School’s out, sun’s out, Summer’s here… it’s time to do some rites of passage of any Norfolk holiday, from eating ice cream to riding a rollercoaster. How many will you do?
1 Eat fish and chips on Cromer Promenade, sitting on a bench, looking at holidaymakers enjoying the beach and swimming in the sea. Lashings of salt and vinegar. Go on, you’re on holiday.
2 Take a day boat on the Broads. It’s one of the simplest pleasures you can imagine, pootling along at walking pace, enjoying the views and wildlife. Take a picnic or stop off at a pub for lunch. The Southern Broads are quieter. Hire a boat from Hipperson’s and enjoy the journey through Beccles, past The Lido and stop at Geldeston Lock for refreshments.
3 Take a swim at Holkham. At low tide the sea leaves behind shallow lagoons… perfect for a dip. If the weather’s been nice, the water will be warm. Don’t miss visiting Holkham Hall and Estate too.
4 Eat donuts on Great Yarmouth seafront, freshly cooked while you wait. The last bit, when they get rolled in sugar… uhm. Bet you can’t eat one without licking your lips. Or an ice cream, with a Cadbury’s Flake.
5 Walk along The Run at Wells-next-the-Sea beach at low tide… you’ll wonder if you’re ever going to reach the sea! When you do, take a swim. Exhilarating. And it’s likely there’ll just be you.
6 Having a pint of beer in a beer garden in the sun. We recommend a pint of Woodforde’s outside the brewery tap, The Fur and Feather at Woodbastwick. Or sit by the river Bure at The Rising Sun, Coltishall.
7 Ride the wooden rollercoaster at Great Yarmouth Pleasure Beach. Okay, it’s not as scary as many others and there’s no loop-the-loop, but then again, this ride doesn’t have automatic brakes… eek!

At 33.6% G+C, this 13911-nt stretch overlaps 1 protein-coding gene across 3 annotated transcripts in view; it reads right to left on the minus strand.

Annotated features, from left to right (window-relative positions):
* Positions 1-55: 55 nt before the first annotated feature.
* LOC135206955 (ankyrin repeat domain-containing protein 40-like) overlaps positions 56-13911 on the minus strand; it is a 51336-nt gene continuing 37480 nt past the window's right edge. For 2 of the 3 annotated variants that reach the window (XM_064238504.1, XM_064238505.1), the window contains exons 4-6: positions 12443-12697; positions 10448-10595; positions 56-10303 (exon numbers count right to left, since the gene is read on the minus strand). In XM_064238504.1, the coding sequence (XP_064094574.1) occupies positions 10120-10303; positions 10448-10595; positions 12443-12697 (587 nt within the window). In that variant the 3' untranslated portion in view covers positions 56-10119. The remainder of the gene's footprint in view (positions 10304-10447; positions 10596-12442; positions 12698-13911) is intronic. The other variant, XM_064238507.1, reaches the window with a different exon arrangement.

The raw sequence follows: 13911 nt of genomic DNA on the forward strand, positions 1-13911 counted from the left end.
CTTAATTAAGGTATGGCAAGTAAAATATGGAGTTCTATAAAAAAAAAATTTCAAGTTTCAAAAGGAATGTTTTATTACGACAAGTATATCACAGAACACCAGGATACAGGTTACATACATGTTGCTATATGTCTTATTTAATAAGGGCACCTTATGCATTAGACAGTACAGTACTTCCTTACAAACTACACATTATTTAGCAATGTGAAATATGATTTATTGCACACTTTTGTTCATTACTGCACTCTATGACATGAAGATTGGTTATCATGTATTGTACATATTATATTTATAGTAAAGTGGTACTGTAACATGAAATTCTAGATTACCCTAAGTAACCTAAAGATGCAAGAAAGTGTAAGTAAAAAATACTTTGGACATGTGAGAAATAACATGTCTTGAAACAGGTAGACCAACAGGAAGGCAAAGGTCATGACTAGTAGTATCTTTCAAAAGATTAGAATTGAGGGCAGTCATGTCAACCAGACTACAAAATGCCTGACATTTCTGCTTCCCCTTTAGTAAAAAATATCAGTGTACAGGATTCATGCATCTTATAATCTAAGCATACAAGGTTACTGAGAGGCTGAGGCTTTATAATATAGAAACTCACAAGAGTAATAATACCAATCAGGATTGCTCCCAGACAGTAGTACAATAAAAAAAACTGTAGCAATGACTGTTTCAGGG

8 Enjoy the Summer Variety Show at The Pavilion Theatre at the Grade II listed Victoria Pier at Cromer, Europe’s last end-of-pier theatre. It’s what seaside evening entertainment is all about.
9 Have a lunch in the sun with the sea in the distance. Wiveton Hall Café is lovely and you can do a PYO while you’re there. Or how about The White Horse at Brancaster, sitting on the deck, with the salt marshes and Scolt Head Island for a view.
10 Take a rummage around a rockpool. Learn more here.
11 Try to convince someone that the land you can see in the far distance standing on Hunstanton seafront is actually Holland. Someone always falls for it! (It’s actually Lincolnshire. Look out for St Botolph’s Church, otherwise known as The Boston Stump). As Hunstanton is the only east coast resort that faces west, you get spectacular sunsets too.
12 Find a hostelry in Cromer that serves a sandwich or salad of the eponymous crab. You will not taste better, more succulent crab anywhere because they feed off the world’s longest chalk reef.
13 See the Summer Show and Water Spectacular at Great Yarmouth Hippodrome, the country’s last complete circus building. The clue is in the title… Water Spectacular. 177,000 gallons of it.
15 Buy an ice cream (make it a 99, you know you want to) at the Lower Esplanade at Gorleston-on-Sea (the quieter sister of Great Yarmouth) and then take a leisurely stroll along the Promenade. Maybe have a paddle? If you’re with anklebiters, perhaps a cheeky jaunt through the Splash Pad?
16 Enjoy the beach walk from Happisburgh to the lovely sandy bays at Sea Palling. See if you can find 850,000 year old human prints. Archaeologists from the Natural History Museum did back in 2013. Who knows, you might get lucky on Norfolk’s Deep History Coast.
17 Take a trip on the North Norfolk Railway, otherwise known as The Poppy Line, from Sheringham. Imagine you’re one of The Railway Children. Wave at the players on the Sheringham Golf Course.
18 Pay a visit to the 32-acre East Ruston Old Vicarage gardens. Just a mile and a bit from the sea, you’ll be amazed that the delicate plants and succulents can survive! But the really amazing thing is that these 20 or so gardens, all with varying sizes and styles, were the creation of just two men, Alan Gray and Graham Robertson, who did it all on their own!
19 Go crabbing! Here are the rules.
20 Play beach cricket on the wide expanse of Old Hunstanton beach and marvel at the striking pink and white striped cliffs, formed from a combination of Norfolk carrstone and chalk.
21 Visit the Royal dacha at Sandringham and see how the other half live… quite modestly as it turns out. Don’t miss the museum and wander the lovely gardens.